• Discovery of compromises is getting better internally, as opposed to being informed by external sources such as law enforcement (from just 4% of total breaches in 2011 to 59% internal detection this year)
  • Retargeted attacks (two or more attacks on the same organisation from the same attack group) within a year continue to increase from 56% in 2018 to 64% in 2019

More detailed information can be obtained here.

Governance is key to cyber-defence

Despite the obvious dangers of cyber-crime, senior executives have yet to fully appreciate the risks that they are taking on a day-to-day basis. Many of the delegates confirmed that Board engagement is improving but it is not yet at a level where appropriate resources are being committed to offset cyber risk. A further concern is the lack of awareness of Cyber risk amongst the broader body of government staff. Technology-based defence is only part of the answer. A much greater appreciation of how to avoid malware and other criminal weapons is needed to ensure that departments are constantly vigilant to attack – often conducted on an individual basis via phishing.

One aspect that emerged in discussion is the vulnerability of eco-systems and the need to introduce effective cyber-governance between partners. Public bodies such as the NHS are dependent on a multiplicity of third parties. Such relationships need to involve common security goals and objectives – as is the case between Virgin Care and the hospitals that it manages. Contracts between such partners are usually reviewed on an annual basis in contrast to the daily developments in the field of cyber-attacks.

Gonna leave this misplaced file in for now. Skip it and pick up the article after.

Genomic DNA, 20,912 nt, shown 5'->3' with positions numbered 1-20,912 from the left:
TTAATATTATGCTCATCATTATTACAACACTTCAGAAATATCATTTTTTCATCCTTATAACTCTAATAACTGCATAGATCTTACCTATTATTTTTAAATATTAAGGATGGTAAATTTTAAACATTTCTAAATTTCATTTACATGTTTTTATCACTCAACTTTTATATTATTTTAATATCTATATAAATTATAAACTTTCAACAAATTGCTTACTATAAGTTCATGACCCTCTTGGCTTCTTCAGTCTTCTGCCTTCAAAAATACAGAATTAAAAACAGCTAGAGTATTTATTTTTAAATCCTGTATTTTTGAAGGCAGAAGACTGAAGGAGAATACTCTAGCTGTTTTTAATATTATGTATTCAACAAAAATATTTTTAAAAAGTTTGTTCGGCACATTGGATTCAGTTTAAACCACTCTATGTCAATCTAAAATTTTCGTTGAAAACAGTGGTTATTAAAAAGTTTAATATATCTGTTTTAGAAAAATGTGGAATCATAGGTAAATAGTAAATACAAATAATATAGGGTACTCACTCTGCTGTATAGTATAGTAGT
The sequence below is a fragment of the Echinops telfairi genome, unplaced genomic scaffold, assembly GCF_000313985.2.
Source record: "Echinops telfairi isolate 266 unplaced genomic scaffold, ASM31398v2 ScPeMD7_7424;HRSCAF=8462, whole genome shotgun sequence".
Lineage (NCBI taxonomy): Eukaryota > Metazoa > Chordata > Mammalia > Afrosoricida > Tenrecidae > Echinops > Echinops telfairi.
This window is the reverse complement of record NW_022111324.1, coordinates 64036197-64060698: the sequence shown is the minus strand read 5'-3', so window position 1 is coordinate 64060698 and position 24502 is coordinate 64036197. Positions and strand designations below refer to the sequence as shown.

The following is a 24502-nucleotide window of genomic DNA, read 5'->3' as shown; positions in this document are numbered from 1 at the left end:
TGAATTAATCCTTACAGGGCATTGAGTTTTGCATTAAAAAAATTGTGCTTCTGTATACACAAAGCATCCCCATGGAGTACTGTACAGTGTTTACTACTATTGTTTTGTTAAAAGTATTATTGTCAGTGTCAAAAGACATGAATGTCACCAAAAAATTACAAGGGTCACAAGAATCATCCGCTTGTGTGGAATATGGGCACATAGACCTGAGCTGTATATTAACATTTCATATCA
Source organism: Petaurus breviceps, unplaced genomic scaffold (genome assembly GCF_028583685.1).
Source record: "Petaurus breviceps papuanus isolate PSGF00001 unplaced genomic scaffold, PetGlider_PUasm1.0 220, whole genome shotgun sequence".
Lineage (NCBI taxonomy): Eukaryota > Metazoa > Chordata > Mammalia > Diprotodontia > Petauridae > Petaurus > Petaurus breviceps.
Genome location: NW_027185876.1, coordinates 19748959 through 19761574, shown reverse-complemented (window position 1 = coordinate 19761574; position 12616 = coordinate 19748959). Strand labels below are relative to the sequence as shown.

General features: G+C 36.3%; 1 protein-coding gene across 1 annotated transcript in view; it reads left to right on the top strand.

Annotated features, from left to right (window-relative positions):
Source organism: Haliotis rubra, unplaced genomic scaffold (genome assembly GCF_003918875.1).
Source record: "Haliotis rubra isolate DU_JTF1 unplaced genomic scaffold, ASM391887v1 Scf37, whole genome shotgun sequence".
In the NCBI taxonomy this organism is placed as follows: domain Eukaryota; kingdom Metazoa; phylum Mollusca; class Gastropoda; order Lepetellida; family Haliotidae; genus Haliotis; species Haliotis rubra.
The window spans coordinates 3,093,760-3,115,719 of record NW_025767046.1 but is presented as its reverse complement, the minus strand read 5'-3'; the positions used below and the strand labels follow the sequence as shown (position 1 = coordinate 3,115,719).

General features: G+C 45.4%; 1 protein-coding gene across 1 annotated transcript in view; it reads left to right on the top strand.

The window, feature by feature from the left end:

What are the top themes for 2019?

The evening concluded with a summary of top themes for 2019 which include:

  • Advances in cyber weaponry such as use of AI and predictive analytics
  • Physical security of buildings, national infrastructures, energy resources
  • Extended reach of criminal activity, from institutions to individuals
  • Collaborative efforts between trading partners to eliminate end-to-end risk


We invite you to share your experience across the CIONET community:

  • How well informed is your top management, and how do they quantify cyber-risk?
  • What skills and resources do you need to achieve effective defenses, and from what sources?
  • What are your top five cyber-priorities for 2019 and how are you managing these?